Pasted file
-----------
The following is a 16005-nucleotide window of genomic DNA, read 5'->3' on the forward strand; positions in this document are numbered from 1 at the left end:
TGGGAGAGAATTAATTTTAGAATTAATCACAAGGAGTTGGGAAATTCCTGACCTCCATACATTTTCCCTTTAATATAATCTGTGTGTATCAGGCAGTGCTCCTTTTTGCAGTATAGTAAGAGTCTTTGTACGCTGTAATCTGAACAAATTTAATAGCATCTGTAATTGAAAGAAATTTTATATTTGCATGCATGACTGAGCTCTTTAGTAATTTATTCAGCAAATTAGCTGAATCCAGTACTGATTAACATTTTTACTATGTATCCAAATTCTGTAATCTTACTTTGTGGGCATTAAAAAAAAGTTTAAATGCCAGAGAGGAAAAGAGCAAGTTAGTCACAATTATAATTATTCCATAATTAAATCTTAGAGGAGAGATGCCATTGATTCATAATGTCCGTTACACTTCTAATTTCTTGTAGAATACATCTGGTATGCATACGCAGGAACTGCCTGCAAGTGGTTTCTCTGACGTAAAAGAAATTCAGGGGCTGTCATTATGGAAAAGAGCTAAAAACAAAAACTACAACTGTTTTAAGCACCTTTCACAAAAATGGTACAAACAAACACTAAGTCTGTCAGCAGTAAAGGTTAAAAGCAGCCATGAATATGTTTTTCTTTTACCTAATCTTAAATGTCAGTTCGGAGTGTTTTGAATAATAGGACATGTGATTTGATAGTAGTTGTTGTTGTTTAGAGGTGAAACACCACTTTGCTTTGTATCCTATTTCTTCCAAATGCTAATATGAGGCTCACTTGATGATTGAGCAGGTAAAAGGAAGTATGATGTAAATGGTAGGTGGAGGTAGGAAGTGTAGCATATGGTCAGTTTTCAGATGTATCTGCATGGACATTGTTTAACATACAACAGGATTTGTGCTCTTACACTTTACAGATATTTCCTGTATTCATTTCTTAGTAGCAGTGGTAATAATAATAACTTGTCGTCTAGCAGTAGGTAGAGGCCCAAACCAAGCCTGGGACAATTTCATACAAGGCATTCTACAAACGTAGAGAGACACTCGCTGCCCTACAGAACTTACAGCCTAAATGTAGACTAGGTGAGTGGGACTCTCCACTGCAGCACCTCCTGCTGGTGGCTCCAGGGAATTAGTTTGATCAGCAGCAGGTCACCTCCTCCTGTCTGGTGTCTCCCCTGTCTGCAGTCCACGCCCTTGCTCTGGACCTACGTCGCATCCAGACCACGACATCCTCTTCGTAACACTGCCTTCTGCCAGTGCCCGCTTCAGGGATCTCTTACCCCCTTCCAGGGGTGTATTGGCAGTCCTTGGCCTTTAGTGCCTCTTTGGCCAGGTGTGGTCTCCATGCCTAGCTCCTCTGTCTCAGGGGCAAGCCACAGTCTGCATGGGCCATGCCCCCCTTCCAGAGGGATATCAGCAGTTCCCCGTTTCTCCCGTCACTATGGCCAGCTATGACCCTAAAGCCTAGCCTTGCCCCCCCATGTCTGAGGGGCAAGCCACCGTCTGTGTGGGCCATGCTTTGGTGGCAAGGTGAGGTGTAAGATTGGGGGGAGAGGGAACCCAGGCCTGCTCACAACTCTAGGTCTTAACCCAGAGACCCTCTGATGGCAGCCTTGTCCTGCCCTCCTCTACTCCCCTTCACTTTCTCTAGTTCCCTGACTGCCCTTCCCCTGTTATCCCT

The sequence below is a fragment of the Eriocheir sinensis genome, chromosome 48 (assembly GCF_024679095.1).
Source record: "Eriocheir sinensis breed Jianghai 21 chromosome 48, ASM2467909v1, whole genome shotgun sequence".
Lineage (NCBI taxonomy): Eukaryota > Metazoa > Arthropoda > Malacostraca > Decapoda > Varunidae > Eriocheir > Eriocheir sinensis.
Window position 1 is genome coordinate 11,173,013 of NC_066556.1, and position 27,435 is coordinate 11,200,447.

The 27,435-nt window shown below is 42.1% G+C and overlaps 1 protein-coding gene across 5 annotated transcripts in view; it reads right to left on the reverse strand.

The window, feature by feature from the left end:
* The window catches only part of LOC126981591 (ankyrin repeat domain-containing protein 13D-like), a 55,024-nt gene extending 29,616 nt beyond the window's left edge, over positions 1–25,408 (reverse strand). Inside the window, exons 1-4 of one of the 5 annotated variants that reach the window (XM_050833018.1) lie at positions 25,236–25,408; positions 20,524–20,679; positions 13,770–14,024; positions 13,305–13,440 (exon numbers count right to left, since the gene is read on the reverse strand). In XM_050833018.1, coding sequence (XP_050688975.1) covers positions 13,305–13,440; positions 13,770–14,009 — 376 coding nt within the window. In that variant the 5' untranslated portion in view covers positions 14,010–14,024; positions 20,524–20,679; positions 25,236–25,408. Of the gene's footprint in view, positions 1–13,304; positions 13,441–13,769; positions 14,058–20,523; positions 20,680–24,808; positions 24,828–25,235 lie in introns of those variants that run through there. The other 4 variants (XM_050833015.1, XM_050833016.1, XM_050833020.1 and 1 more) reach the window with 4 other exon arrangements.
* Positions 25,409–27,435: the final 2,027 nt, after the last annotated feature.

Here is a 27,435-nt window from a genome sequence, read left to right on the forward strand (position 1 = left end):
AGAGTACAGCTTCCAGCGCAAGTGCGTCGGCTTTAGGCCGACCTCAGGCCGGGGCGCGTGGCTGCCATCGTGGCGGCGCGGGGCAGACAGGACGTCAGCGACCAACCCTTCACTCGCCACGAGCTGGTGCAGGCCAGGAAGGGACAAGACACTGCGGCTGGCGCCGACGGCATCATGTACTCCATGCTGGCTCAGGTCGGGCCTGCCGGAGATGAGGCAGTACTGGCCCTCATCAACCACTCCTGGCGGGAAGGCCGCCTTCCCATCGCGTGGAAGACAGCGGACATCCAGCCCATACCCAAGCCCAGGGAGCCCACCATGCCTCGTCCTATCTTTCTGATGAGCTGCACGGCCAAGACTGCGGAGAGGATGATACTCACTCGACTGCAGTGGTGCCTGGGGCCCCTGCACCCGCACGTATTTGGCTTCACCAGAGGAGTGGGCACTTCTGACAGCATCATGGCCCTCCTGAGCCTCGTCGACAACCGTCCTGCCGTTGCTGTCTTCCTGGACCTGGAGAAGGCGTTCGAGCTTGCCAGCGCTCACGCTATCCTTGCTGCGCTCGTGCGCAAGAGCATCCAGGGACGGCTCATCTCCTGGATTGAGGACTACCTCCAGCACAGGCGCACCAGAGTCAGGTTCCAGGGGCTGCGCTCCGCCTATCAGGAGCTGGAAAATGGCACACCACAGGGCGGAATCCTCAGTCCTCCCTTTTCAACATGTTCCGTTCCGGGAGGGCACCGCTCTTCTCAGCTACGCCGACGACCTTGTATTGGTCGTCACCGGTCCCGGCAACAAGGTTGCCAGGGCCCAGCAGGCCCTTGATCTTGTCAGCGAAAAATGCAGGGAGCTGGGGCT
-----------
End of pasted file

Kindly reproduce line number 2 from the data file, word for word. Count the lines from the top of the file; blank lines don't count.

TGGGAGAGAATTAATTTTAGAATTAATCACAAGGAGTTGGGAAATTCCTGACCTCCATACATTTTCCCTTTAATATAATCTGTGTGTATCAGGCAGTGCTCCTTTTTGCAGTATAGTAAGAGTCTTTGTACGCTGTAATCTGAACAAATTTAATAGCATCTGTAATTGAAAGAAATTTTATATTTGCATGCATGACTGAGCTCTTTAGTAATTTATTCAGCAAATTAGCTGAATCCAGTACTGATTAACATTTTTACTATGTATCCAAATTCTGTAATCTTACTTTGTGGGCATTAAAAAAAAGTTTAAATGCCAGAGAGGAAAAGAGCAAGTTAGTCACAATTATAATTATTCCATAATTAAATCTTAGAGGAGAGATGCCATTGATTCATAATGTCCGTTACACTTCTAATTTCTTGTAGAATACATCTGGTATGCATACGCAGGAACTGCCTGCAAGTGGTTTCTCTGACGTAAAAGAAATTCAGGGGCTGTCATTATGGAAAAGAGCTAAAAACAAAAACTACAACTGTTTTAAGCACCTTTCACAAAAATGGTACAAACAAACACTAAGTCTGTCAGCAGTAAAGGTTAAAAGCAGCCATGAATATGTTTTTCTTTTACCTAATCTTAAATGTCAGTTCGGAGTGTTTTGAATAATAGGACATGTGATTTGATAGTAGTTGTTGTTGTTTAGAGGTGAAACACCACTTTGCTTTGTATCCTATTTCTTCCAAATGCTAATATGAGGCTCACTTGATGATTGAGCAGGTAAAAGGAAGTATGATGTAAATGGTAGGTGGAGGTAGGAAGTGTAGCATATGGTCAGTTTTCAGATGTATCTGCATGGACATTGTTTAACATACAACAGGATTTGTGCTCTTACACTTTACAGATATTTCCTGTATTCATTTCTTAGTAGCAGTGGTAATAATAATAACTTGTCGTCTAGCAGTAGGTAGAGGCCCAAACCAAGCCTGGGACAATTTCATACAAGGCATTCTACAAACGTAGAGAGACACTCGCTGCCCTACAGAACTTACAGCCTAAATGTAGACTAGGTGAGTGGGACTCTCCACTGCAGCACCTCCTGCTGGTGGCTCCAGGGAATTAGTTTGATCAGCAGCAGGTCACCTCCTCCTGTCTGGTGTCTCCCCTGTCTGCAGTCCACGCCCTTGCTCTGGACCTACGTCGCATCCAGACCACGACATCCTCTTCGTAACACTGCCTTCTGCCAGTGCCCGCTTCAGGGATCTCTTACCCCCTTCCAGGGGTGTATTGGCAGTCCTTGGCCTTTAGTGCCTCTTTGGCCAGGTGTGGTCTCCATGCCTAGCTCCTCTGTCTCAGGGGCAAGCCACAGTCTGCATGGGCCATGCCCCCCTTCCAGAGGGATATCAGCAGTTCCCCGTTTCTCCCGTCACTATGGCCAGCTATGACCCTAAAGCCTAGCCTTGCCCCCCCATGTCTGAGGGGCAAGCCACCGTCTGTGTGGGCCATGCTTTGGTGGCAAGGTGAGGTGTAAGATTGGGGGGAGAGGGAACCCAGGCCTGCTCACAACTCTAGGTCTTAACCCAGAGACCCTCTGATGGCAGCCTTGTCCTGCCCTCCTCTACTCCCCTTCACTTTCTCTAGTTCCCTGACTGCCCTTCCCCTGTTATCCCT